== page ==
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Doubts over Q.11 from Chapter 10 fron Kathy Seira

waleed qureshi
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Joined: Apr 17, 2012
Posts: 46

I think there are some errors in the below question from the chapter Development:

Given the following directory structure:


When I went through the question I initially marked the option C as correct but when I looked at the answer it says A is correct, I compared options A and C and had a feeling that A can't be correct if C is not right because if we just try to execute java GetJar the jvm wont be able to find GetJar.class as java command doesn't look into the current directory by default. We would have to execute java -classpath .; GetJar instead. And when I ran the code it confirmed my feeling. So None of the given options seem correct to me.
Please correct me if I am wrong.

Thanks in advance,
Waq
K. Tsang
Bartender

Joined: Sep 13, 2007
Posts: 2563
    
    9

Hi there

Given the question, choice A is indeed correct. Why? First look more closely to the location of the GetJar.java and MyJar.jar files.

Choice B and D have incorrect syntax for javac so the class file for GetJar can't be generated, I assume you understand that.

Choice C javac is ok, for java command if classpath option is included, it will try to access the GetJar class file inside the MyJar.jar file, which it's not there. If you run it, it will generate a NoClassDefFoundError. Therefore, no need to include the classpath option.

Beware that the -classpath option for javac and java commands are 2 different thing.

Hope you understand it better.



[test_dir.png]


[Thumbnail for terminal.png]



K. Tsang JavaRanch SCJP5 SCJD/OCM-JD OCPJP7 OCPWCD5 OCPBCD5
Himai Minh
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Joined: Jul 29, 2012
Posts: 780
Rules:
javac -classpath (the supporting classes directories or jar) (the java file you want to compile)

java -classpath (the directory where your class file to be executed) (your class file to be executed)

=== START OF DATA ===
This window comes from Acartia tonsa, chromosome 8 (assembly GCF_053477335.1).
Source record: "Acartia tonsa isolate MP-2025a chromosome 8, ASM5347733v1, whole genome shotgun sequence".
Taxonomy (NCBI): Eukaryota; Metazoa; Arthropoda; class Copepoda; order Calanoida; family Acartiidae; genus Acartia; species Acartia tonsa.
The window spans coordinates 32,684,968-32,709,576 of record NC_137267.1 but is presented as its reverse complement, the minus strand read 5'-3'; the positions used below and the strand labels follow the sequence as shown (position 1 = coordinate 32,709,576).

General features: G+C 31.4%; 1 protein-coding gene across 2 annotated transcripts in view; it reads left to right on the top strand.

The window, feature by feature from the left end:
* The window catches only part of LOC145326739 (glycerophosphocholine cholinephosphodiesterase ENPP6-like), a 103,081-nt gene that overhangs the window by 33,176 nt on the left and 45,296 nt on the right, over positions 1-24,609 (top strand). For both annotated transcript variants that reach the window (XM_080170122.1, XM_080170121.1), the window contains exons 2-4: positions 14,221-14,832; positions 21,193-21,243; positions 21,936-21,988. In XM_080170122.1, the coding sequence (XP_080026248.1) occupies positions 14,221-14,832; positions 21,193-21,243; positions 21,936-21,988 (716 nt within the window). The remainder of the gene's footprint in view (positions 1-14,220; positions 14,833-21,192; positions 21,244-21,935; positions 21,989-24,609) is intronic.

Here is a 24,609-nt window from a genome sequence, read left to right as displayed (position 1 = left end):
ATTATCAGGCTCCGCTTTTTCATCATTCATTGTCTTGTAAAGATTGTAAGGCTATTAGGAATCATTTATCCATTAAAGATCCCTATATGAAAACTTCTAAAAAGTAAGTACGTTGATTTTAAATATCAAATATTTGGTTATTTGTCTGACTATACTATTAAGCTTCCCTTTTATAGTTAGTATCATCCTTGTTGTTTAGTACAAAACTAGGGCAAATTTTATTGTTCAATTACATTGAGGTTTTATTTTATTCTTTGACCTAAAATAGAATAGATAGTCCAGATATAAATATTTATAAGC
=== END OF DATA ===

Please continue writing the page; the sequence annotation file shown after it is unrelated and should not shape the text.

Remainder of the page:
java (your class file to be executed) , java looks at the current directory fo file your class file to be executed.

Hope this help.
waleed qureshi
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Joined: Apr 17, 2012
Posts: 46

K. Tsang wrote:Hi there

Given the question, choice A is indeed correct. Why? First look more closely to the location of the GetJar.java and MyJar.jar files.



Still cant get it to run through any of the options.

As you look in the first attached image of my directory structure, I have included the files as described in the question.

As you can see in Console1. png, when I try to compile and run it as option A, it compiles fine but doesn't execute successfully and gives 'Exception in thread "main" java.lang.NoClassDefFoundError: GetJar'.

But as you can see in the third attachment - Console 2.png, I try to run it by 'java -classpath .; GetJar', it runs successfully and returns the result 8.

Please let me know accordingly.

-Thanks


[Thumbnail for Directory.png]

[Thumbnail for Console1.png]

[Thumbnail for Console 2.png]

waleed qureshi
Ranch Hand

Joined: Apr 17, 2012
Posts: 46

Any comments guys???
Henry Wong
author
Sheriff

Joined: Sep 28, 2004
Posts: 18914
    
  40

waleed qureshi wrote:
As you can see in Console1. png, when I try to compile and run it as option A, it compiles fine but doesn't execute successfully and gives 'Exception in thread "main" java.lang.NoClassDefFoundError: GetJar'.


This will look for the GetJar class file in the MyJar.jar jar file. Do you have a MyJar.jar file in the current directory? And does this jar file have a GetJar.class file in it?

waleed qureshi wrote:
But as you can see in the third attachment - Console 2.png, I try to run it by 'java -classpath .; GetJar', it runs successfully and returns the result 8.


This will look for the GetJar class file in the current directory. Since it ran, I guess you can assume that the file exists.

Henry

Books: Java Threads, 3rd Edition, Jini in a Nutshell, and Java Gems (contributor)
gurpeet singh
Ranch Hand

Joined: Apr 04, 2012
Posts: 924
    
    1

none of the answer is right. it has been posted in errata. further this link will help